How to minimise your tax bill

With the 2022/2023 tax year coming to a close on 5th April, there is limited time to be able to maximise your tax efficiency and minimise your tax bill, both now and in the future, by using this year’s allowances. But in this article, we will look at some ways you can take advantage of any tax breaks in the remainder of the 2022/2023 tax year before looking ahead to the 2023/2024 tax year and the upcoming changes to tax legislation. However, be aware that the income tax rates as detailed in this article apply to England. The nations in the UK have different income tax bands.

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The simplest way to maximise tax efficiency in the current tax year is to make full use of your annual Individual Savings Account (ISA) allowance. Each tax year you can contribute up to £20,000 per person into an ISA wrapper; the main two types of ISAs are Stocks & Shares ISAs (S&S ISA) and Cash ISAs, however there are also Lifetime ISAs and Innovative Finance ISAs. The taxation benefits of ISAs are that any interest payments, if it is a Cash ISA, or capital growth or income/dividend payments, if it is a S&S ISA, are tax free.

Another way to increase tax efficiency in the current tax year is to make a pension contribution. The main advantage of this is tax relief, where everyone gets a 20% uplift from HMRC, to their net contribution (subject to contribution limits). In addition to this, if you are a higher or additional rate taxpayer you can also claim a further 20% or 25% tax back in your self-assessment tax return. Pension contributions can also give effective tax relief of 60% to some, by allowing them to reclaim their personal income tax allowance (which tapers away when income exceeds £100,000) and they can also allow individuals to regain entitlement to child benefit. Do note, however, that higher/additional rate tax relief can only be claimed on income that has been taxed in the additional or higher rate tax brackets. For instance, if you earned £70,000 and contributed £30,000, only £19,730 would have been taxed at 40% and so higher rate tax relief could only be claimed on this amount.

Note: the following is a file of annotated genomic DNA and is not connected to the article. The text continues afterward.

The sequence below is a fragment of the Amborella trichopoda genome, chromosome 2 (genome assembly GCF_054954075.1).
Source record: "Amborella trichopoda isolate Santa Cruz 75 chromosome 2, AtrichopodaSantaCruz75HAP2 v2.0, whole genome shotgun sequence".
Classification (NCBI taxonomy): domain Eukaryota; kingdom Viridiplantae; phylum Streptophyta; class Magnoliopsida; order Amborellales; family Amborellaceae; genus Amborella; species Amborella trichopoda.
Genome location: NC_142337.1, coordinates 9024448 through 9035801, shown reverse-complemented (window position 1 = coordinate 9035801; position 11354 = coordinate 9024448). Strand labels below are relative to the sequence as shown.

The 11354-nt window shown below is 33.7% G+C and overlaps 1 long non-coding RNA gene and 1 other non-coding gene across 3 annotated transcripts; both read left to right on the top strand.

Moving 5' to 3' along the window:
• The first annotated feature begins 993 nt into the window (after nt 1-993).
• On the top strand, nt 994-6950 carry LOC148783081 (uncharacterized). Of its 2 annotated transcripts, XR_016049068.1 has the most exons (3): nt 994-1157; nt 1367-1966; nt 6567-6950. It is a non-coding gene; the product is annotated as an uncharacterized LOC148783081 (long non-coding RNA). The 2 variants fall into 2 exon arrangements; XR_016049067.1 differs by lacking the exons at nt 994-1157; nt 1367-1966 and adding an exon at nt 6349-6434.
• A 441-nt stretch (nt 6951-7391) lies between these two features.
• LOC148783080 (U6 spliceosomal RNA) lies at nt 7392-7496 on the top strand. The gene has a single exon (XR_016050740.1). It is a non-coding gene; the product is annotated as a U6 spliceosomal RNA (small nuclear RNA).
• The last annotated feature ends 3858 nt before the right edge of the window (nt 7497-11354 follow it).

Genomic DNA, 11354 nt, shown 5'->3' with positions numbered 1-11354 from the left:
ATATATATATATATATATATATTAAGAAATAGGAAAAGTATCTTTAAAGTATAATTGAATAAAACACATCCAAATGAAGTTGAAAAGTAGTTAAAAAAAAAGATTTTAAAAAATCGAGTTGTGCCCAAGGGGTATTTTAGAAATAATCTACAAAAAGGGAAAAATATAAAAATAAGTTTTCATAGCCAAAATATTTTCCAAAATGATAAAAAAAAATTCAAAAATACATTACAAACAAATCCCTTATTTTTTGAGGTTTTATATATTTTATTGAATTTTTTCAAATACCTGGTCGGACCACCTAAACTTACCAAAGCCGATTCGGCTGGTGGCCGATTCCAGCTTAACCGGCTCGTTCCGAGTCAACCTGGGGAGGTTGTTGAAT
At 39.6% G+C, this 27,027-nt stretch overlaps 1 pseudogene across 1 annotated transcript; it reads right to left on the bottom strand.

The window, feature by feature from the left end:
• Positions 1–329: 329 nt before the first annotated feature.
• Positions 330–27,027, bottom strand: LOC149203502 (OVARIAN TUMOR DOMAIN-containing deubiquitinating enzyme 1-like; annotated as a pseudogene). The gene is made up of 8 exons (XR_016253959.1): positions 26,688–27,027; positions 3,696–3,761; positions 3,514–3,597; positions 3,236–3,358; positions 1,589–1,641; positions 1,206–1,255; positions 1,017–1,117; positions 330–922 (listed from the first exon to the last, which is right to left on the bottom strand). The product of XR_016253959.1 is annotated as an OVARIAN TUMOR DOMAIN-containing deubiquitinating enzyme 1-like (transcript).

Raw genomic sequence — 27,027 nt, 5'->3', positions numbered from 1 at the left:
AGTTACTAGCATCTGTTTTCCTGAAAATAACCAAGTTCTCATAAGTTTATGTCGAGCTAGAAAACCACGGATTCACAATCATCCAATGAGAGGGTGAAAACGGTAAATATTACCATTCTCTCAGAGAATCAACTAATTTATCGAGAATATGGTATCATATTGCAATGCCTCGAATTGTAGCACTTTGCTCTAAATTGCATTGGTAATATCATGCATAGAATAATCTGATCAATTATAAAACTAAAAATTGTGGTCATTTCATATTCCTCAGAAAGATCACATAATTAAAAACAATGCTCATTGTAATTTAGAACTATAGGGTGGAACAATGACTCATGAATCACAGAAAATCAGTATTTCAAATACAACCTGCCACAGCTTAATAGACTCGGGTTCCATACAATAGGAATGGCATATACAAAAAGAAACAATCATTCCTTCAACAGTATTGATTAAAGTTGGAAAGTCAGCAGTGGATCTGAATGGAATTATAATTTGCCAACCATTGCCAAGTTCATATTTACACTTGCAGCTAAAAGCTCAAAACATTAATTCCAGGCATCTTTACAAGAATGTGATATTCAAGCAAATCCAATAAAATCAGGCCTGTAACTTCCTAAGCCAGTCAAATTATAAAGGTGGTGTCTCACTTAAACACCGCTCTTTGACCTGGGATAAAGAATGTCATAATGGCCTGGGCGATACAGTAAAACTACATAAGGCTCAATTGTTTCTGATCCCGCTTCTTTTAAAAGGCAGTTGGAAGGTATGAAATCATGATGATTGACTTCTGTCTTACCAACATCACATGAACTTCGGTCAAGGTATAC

Once within the pension, funds grow tax free and are outside the individual’s estate for inheritance tax purposes. When benefits are taken, 25% of the fund is available tax free (up to the Lifetime Allowance, unless there are protections in place), though please note the implications of the Lifetime Allowance and the proposed changes of this noted below.

Given these attractive tax advantages, people are limited in how much they can contribute into pensions, firstly by the higher of their UK relevant earnings (broadly speaking employment/self-employment income) or £3,600 gross, if there are little or no earnings.  Additionally, individuals are limited by the pensions annual allowance, where contributions in excess of this are subject to a tax charge which effectively removes the tax relief from the contribution.  The annual allowance is currently £40,000 (this is changing next year, see below), but it is reduced for high earners.

Importantly, you can carry forward any unused pensions annual allowances you have remaining from the previous three tax years. You must use all of the current tax year’s annual allowance before you can use previous tax years annual allowances. If you have made full use of this year’s annual allowance then it may be prudent for you to use some, or all, of any remaining 2019 / 2020 annual allowance this tax year as you will lose to access to this on 6 April 2023.

Looking forward to the new tax year

When looking forward to the 2023/2024 tax year there have been some notable changes that will affect how you can minimise your tax bill; the main ones we will cover are:

All four of these will have big impacts on financial planning and your financial future so, if you would like some more guidance on any of the topics that are explained further in this article, feel free to reach out to one of our team.